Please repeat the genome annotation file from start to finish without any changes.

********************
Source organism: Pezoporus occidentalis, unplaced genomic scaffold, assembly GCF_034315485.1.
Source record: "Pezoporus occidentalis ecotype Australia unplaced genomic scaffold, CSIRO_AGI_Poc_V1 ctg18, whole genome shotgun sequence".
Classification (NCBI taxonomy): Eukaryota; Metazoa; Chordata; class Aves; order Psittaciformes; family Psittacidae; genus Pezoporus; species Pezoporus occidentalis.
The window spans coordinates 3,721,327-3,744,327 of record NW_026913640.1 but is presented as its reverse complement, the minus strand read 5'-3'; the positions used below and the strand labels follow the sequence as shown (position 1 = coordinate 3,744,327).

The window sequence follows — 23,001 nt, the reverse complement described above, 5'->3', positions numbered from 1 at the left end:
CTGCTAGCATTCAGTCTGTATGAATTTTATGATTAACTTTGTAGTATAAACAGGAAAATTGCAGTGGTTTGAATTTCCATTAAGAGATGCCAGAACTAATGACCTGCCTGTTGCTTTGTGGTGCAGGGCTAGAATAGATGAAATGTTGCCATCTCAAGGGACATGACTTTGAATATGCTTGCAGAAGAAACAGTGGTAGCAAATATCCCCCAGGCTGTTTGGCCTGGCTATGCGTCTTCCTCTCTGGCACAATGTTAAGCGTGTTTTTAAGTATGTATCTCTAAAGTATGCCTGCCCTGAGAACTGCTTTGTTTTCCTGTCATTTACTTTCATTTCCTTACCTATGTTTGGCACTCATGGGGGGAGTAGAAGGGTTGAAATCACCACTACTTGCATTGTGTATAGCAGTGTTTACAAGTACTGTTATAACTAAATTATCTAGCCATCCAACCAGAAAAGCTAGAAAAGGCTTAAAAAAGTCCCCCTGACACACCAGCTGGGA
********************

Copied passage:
Source organism: Pezoporus occidentalis, unplaced genomic scaffold, assembly GCF_034315485.1.
Source record: "Pezoporus occidentalis ecotype Australia unplaced genomic scaffold, CSIRO_AGI_Poc_V1 ctg18, whole genome shotgun sequence".
Classification (NCBI taxonomy): Eukaryota; Metazoa; Chordata; class Aves; order Psittaciformes; family Psittacidae; genus Pezoporus; species Pezoporus occidentalis.
The window spans coordinates 3,721,327-3,744,327 of record NW_026913640.1 but is presented as its reverse complement, the minus strand read 5'-3'; the positions used below and the strand labels follow the sequence as shown (position 1 = coordinate 3,744,327).

The window sequence follows — 23,001 nt, the reverse complement described above, 5'->3', positions numbered from 1 at the left end:
CTGCTAGCATTCAGTCTGTATGAATTTTATGATTAACTTTGTAGTATAAACAGGAAAATTGCAGTGGTTTGAATTTCCATTAAGAGATGCCAGAACTAATGACCTGCCTGTTGCTTTGTGGTGCAGGGCTAGAATAGATGAAATGTTGCCATCTCAAGGGACATGACTTTGAATATGCTTGCAGAAGAAACAGTGGTAGCAAATATCCCCCAGGCTGTTTGGCCTGGCTATGCGTCTTCCTCTCTGGCACAATGTTAAGCGTGTTTTTAAGTATGTATCTCTAAAGTATGCCTGCCCTGAGAACTGCTTTGTTTTCCTGTCATTTACTTTCATTTCCTTACCTATGTTTGGCACTCATGGGGGGAGTAGAAGGGTTGAAATCACCACTACTTGCATTGTGTATAGCAGTGTTTACAAGTACTGTTATAACTAAATTATCTAGCCATCCAACCAGAAAAGCTAGAAAAGGCTTAAAAAAGTCCCCCTGACACACCAGCTGGGA